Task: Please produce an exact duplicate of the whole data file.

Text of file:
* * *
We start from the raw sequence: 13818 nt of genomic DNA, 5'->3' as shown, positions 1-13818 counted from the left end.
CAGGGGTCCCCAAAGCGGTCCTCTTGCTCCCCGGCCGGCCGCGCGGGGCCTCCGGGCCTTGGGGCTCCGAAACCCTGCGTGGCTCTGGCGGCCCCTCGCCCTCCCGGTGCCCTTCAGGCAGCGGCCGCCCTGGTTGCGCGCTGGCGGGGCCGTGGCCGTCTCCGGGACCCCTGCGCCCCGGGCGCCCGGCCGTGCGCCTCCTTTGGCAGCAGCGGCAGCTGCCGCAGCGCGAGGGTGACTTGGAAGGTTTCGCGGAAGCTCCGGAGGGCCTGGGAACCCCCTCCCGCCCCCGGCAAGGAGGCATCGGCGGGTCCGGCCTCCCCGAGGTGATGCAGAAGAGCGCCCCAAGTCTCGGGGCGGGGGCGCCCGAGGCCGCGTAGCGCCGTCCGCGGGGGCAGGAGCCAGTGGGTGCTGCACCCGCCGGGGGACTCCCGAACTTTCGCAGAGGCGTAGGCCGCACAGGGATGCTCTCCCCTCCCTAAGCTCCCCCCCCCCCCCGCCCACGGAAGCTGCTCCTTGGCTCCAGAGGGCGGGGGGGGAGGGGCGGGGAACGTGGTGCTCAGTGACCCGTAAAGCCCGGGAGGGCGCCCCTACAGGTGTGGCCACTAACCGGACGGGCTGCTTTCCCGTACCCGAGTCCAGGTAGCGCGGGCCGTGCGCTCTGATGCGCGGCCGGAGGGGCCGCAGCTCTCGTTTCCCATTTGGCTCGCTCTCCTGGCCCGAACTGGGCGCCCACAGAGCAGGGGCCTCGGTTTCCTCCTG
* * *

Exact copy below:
We start from the raw sequence: 13818 nt of genomic DNA, 5'->3' as shown, positions 1-13818 counted from the left end.
CAGGGGTCCCCAAAGCGGTCCTCTTGCTCCCCGGCCGGCCGCGCGGGGCCTCCGGGCCTTGGGGCTCCGAAACCCTGCGTGGCTCTGGCGGCCCCTCGCCCTCCCGGTGCCCTTCAGGCAGCGGCCGCCCTGGTTGCGCGCTGGCGGGGCCGTGGCCGTCTCCGGGACCCCTGCGCCCCGGGCGCCCGGCCGTGCGCCTCCTTTGGCAGCAGCGGCAGCTGCCGCAGCGCGAGGGTGACTTGGAAGGTTTCGCGGAAGCTCCGGAGGGCCTGGGAACCCCCTCCCGCCCCCGGCAAGGAGGCATCGGCGGGTCCGGCCTCCCCGAGGTGATGCAGAAGAGCGCCCCAAGTCTCGGGGCGGGGGCGCCCGAGGCCGCGTAGCGCCGTCCGCGGGGGCAGGAGCCAGTGGGTGCTGCACCCGCCGGGGGACTCCCGAACTTTCGCAGAGGCGTAGGCCGCACAGGGATGCTCTCCCCTCCCTAAGCTCCCCCCCCCCCCCGCCCACGGAAGCTGCTCCTTGGCTCCAGAGGGCGGGGGGGGAGGGGCGGGGAACGTGGTGCTCAGTGACCCGTAAAGCCCGGGAGGGCGCCCCTACAGGTGTGGCCACTAACCGGACGGGCTGCTTTCCCGTACCCGAGTCCAGGTAGCGCGGGCCGTGCGCTCTGATGCGCGGCCGGAGGGGCCGCAGCTCTCGTTTCCCATTTGGCTCGCTCTCCTGGCCCGAACTGGGCGCCCACAGAGCAGGGGCCTCGGTTTCCTCCTG